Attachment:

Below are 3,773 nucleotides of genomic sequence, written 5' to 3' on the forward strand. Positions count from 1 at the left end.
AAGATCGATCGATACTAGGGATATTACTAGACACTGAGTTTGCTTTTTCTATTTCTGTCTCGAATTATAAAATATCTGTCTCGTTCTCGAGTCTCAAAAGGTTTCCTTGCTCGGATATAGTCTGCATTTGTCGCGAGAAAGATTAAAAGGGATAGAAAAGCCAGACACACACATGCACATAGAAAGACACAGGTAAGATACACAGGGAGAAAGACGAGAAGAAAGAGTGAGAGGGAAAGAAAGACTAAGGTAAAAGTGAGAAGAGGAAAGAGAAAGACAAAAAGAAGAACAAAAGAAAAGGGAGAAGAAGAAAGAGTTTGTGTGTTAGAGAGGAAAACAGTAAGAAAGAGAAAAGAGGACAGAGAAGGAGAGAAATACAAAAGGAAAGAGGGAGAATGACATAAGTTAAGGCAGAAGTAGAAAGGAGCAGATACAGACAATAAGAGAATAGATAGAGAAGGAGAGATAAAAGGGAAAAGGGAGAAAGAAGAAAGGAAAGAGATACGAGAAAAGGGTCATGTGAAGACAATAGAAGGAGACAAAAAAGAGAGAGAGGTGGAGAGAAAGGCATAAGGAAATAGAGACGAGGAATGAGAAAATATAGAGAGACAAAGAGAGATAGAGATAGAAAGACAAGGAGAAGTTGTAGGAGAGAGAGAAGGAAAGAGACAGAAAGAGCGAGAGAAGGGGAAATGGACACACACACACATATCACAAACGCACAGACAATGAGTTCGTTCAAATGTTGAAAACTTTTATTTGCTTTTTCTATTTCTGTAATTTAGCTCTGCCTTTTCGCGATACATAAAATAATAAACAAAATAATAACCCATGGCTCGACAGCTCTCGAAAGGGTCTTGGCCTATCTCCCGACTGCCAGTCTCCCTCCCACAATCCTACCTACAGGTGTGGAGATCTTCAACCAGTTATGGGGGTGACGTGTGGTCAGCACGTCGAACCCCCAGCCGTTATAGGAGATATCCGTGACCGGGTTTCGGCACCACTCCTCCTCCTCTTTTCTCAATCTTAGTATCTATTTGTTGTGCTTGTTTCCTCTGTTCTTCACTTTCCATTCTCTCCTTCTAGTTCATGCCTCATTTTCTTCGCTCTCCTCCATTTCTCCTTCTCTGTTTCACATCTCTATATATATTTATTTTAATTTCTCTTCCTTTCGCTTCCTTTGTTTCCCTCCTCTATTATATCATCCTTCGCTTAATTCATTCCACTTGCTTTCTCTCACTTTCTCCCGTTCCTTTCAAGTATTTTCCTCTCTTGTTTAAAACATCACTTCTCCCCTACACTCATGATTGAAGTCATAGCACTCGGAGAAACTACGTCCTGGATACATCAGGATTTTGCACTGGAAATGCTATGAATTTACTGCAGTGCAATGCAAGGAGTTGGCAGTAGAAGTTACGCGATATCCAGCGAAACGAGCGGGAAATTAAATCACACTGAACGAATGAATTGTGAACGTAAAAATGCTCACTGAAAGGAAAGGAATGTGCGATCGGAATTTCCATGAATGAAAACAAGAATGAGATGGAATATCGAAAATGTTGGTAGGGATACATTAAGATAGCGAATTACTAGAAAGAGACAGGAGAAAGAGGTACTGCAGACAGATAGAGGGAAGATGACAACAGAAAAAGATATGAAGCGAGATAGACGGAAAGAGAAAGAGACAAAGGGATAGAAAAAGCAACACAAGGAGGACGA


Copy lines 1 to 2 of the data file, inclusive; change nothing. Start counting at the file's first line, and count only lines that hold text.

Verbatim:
Below are 3,773 nucleotides of genomic sequence, written 5' to 3' on the forward strand. Positions count from 1 at the left end.
AAGATCGATCGATACTAGGGATATTACTAGACACTGAGTTTGCTTTTTCTATTTCTGTCTCGAATTATAAAATATCTGTCTCGTTCTCGAGTCTCAAAAGGTTTCCTTGCTCGGATATAGTCTGCATTTGTCGCGAGAAAGATTAAAAGGGATAGAAAAGCCAGACACACACATGCACATAGAAAGACACAGGTAAGATACACAGGGAGAAAGACGAGAAGAAAGAGTGAGAGGGAAAGAAAGACTAAGGTAAAAGTGAGAAGAGGAAAGAGAAAGACAAAAAGAAGAACAAAAGAAAAGGGAGAAGAAGAAAGAGTTTGTGTGTTAGAGAGGAAAACAGTAAGAAAGAGAAAAGAGGACAGAGAAGGAGAGAAATACAAAAGGAAAGAGGGAGAATGACATAAGTTAAGGCAGAAGTAGAAAGGAGCAGATACAGACAATAAGAGAATAGATAGAGAAGGAGAGATAAAAGGGAAAAGGGAGAAAGAAGAAAGGAAAGAGATACGAGAAAAGGGTCATGTGAAGACAATAGAAGGAGACAAAAAAGAGAGAGAGGTGGAGAGAAAGGCATAAGGAAATAGAGACGAGGAATGAGAAAATATAGAGAGACAAAGAGAGATAGAGATAGAAAGACAAGGAGAAGTTGTAGGAGAGAGAGAAGGAAAGAGACAGAAAGAGCGAGAGAAGGGGAAATGGACACACACACACATATCACAAACGCACAGACAATGAGTTCGTTCAAATGTTGAAAACTTTTATTTGCTTTTTCTATTTCTGTAATTTAGCTCTGCCTTTTCGCGATACATAAAATAATAAACAAAATAATAACCCATGGCTCGACAGCTCTCGAAAGGGTCTTGGCCTATCTCCCGACTGCCAGTCTCCCTCCCACAATCCTACCTACAGGTGTGGAGATCTTCAACCAGTTATGGGGGTGACGTGTGGTCAGCACGTCGAACCCCCAGCCGTTATAGGAGATATCCGTGACCGGGTTTCGGCACCACTCCTCCTCCTCTTTTCTCAATCTTAGTATCTATTTGTTGTGCTTGTTTCCTCTGTTCTTCACTTTCCATTCTCTCCTTCTAGTTCATGCCTCATTTTCTTCGCTCTCCTCCATTTCTCCTTCTCTGTTTCACATCTCTATATATATTTATTTTAATTTCTCTTCCTTTCGCTTCCTTTGTTTCCCTCCTCTATTATATCATCCTTCGCTTAATTCATTCCACTTGCTTTCTCTCACTTTCTCCCGTTCCTTTCAAGTATTTTCCTCTCTTGTTTAAAACATCACTTCTCCCCTACACTCATGATTGAAGTCATAGCACTCGGAGAAACTACGTCCTGGATACATCAGGATTTTGCACTGGAAATGCTATGAATTTACTGCAGTGCAATGCAAGGAGTTGGCAGTAGAAGTTACGCGATATCCAGCGAAACGAGCGGGAAATTAAATCACACTGAACGAATGAATTGTGAACGTAAAAATGCTCACTGAAAGGAAAGGAATGTGCGATCGGAATTTCCATGAATGAAAACAAGAATGAGATGGAATATCGAAAATGTTGGTAGGGATACATTAAGATAGCGAATTACTAGAAAGAGACAGGAGAAAGAGGTACTGCAGACAGATAGAGGGAAGATGACAACAGAAAAAGATATGAAGCGAGATAGACGGAAAGAGAAAGAGACAAAGGGATAGAAAAAGCAACACAAGGAGGACGA